Anyone looking at our exhibition's title might wonder what the tension it refers to is all about. Tension--past and present--can develop because of personal and economic stresses, and it produces dramas. I remember being told in Benin: "It's your enemies who make you, not your friends." The gist is that your skills are not developed through interacting with companions, but by being tested and honing your reactions to your adversaries.
“Ama Yogbe, Aimiu, Ulọmwan”
“Beware of the Public Place; If You are Not Competent, Your Enemy Will Put You to Shame”—Ẹdo Proverb
The palace is a site of splendid display, where courtiers vie to outdo each other and compete for public recognition. Being at court can be extremely fulfilling, but it is rarely relaxing. Image cultivation is both time-consuming and stressful.
Courtiers seek power and reputation, and then have to maintain them. As a man rises, others are ready to tear him down and take his place. Benin’s history is replete with tales of stratagems, plots, and downfalls worthy of any empire worldwide. Social ascents and downfalls play out visibly. Gossip, rivalry, and the pursuit of glamour are key elements in contemporary dramas, but they were also drove the tensions of the past. Ceremonies and performances at the palace and in villages often reenact such stories: jealous wives lying to their husband about a co-wife (the Ovia masquerade), the monarch's key warrior who then became irritated that his efforts were not more appreciated (the Agboghidi epic), the generosity of the monarch whose gifts of beads resulted in a scornful "Beads are common in the palace," with a fierce punishment resulting (15th century Oba Olua and his son Iginua).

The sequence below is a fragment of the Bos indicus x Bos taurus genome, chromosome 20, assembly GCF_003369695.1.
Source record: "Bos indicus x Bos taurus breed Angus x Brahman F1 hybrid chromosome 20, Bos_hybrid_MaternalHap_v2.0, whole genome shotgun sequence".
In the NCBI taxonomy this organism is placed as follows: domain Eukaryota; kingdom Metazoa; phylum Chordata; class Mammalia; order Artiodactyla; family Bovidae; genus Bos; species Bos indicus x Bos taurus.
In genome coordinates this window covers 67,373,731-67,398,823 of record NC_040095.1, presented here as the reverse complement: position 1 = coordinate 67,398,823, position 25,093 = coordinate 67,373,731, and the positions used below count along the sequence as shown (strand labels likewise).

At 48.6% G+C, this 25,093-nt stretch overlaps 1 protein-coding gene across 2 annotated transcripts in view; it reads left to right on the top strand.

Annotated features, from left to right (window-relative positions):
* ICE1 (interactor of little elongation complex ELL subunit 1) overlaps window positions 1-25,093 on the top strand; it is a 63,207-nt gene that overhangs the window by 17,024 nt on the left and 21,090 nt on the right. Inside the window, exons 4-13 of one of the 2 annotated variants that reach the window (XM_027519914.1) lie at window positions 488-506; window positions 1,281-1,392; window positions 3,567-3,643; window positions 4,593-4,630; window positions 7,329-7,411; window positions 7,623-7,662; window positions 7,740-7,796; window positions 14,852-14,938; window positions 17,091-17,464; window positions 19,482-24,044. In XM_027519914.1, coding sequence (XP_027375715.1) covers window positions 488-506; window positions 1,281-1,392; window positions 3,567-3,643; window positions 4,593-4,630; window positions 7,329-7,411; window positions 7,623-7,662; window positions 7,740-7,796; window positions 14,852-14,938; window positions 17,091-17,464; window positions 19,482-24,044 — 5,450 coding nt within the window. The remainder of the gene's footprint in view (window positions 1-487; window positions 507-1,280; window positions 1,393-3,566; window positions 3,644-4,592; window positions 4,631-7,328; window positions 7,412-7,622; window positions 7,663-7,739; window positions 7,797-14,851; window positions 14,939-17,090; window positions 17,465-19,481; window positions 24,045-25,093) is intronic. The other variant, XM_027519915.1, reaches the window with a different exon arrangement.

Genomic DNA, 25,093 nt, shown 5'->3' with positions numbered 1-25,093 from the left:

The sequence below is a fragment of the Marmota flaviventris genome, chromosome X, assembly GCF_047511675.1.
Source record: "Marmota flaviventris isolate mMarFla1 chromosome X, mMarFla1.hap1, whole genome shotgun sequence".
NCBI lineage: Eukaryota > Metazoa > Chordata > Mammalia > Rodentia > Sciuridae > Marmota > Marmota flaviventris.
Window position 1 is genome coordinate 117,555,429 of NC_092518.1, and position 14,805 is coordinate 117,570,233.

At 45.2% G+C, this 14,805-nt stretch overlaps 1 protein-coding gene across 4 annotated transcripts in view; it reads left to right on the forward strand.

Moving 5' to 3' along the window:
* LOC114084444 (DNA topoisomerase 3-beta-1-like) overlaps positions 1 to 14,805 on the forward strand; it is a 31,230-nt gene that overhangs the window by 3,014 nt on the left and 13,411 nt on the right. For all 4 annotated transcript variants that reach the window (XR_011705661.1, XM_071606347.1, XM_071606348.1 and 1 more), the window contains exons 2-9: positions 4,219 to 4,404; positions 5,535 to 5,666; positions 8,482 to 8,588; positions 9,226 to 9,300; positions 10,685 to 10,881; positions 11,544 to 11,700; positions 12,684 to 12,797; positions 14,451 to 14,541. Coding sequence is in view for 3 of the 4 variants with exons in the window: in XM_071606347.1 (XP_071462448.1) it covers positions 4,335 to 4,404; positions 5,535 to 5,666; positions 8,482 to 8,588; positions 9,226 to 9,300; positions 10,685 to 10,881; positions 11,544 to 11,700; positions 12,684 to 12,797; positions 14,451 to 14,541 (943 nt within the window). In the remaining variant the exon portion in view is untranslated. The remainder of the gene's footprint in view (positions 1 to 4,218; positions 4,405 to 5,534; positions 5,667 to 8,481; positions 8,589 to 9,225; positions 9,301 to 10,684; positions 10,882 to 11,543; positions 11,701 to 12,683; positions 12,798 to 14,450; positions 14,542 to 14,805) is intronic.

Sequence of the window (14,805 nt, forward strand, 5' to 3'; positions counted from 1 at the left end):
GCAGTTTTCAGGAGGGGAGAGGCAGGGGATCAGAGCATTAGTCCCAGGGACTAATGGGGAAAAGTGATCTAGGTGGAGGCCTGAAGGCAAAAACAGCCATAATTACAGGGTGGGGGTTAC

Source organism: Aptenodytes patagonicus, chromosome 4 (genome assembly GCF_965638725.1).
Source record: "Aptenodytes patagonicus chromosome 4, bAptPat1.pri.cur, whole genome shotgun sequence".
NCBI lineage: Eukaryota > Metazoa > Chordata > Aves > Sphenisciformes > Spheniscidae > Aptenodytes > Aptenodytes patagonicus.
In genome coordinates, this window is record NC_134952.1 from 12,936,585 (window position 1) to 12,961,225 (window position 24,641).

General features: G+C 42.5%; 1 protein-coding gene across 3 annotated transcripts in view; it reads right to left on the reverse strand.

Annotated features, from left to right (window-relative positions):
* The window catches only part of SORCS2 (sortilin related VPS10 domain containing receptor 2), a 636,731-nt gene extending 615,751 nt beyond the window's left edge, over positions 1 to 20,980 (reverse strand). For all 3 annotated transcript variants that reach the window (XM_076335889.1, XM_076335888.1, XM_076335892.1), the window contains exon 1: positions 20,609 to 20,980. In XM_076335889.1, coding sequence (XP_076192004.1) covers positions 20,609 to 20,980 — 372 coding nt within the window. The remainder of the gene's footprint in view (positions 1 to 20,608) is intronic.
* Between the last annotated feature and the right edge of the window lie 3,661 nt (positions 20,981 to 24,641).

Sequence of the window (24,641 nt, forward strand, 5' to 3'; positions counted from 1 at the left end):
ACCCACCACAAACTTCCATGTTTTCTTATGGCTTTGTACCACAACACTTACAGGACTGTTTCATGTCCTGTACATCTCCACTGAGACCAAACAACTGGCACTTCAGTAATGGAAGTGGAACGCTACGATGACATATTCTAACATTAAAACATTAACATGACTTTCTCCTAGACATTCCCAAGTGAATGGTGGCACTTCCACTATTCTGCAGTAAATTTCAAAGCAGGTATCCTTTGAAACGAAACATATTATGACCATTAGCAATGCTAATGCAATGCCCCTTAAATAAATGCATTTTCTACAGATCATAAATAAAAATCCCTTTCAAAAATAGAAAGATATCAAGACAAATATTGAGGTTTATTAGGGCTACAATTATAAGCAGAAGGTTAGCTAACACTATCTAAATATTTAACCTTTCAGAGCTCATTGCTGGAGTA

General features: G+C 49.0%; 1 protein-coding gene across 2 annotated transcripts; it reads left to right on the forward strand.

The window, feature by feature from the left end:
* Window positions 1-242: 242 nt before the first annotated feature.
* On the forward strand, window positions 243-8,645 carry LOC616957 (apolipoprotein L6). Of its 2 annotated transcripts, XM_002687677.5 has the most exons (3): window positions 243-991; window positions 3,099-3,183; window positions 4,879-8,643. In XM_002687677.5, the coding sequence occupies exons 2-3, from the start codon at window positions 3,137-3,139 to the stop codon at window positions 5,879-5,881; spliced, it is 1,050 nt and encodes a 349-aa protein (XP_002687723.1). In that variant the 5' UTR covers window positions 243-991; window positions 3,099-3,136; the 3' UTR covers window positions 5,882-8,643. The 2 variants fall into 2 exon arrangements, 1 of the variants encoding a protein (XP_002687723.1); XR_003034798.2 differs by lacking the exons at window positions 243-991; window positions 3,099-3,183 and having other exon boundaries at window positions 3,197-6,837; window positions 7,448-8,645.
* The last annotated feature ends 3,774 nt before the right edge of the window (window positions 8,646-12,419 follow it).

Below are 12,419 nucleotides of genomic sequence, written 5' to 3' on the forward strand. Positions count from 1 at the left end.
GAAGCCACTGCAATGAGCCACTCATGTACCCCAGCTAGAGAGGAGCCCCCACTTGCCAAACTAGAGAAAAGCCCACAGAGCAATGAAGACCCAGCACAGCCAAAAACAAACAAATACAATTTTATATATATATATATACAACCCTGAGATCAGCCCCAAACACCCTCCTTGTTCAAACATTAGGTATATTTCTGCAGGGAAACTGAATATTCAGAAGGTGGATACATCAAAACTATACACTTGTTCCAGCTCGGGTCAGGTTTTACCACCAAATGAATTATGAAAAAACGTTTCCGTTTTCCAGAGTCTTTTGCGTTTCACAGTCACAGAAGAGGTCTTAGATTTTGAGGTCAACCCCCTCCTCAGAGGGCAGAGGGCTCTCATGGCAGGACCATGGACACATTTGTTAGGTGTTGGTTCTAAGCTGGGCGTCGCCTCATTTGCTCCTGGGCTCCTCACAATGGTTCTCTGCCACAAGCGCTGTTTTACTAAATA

Human impulses and strivings may find new outlets today, but gossip, striving for public acclaim, and enmity are worldwide and perennial. In the palace arena, they have a more avid and attentive audience than they might within an office building or in a school, but the motivations are familiar.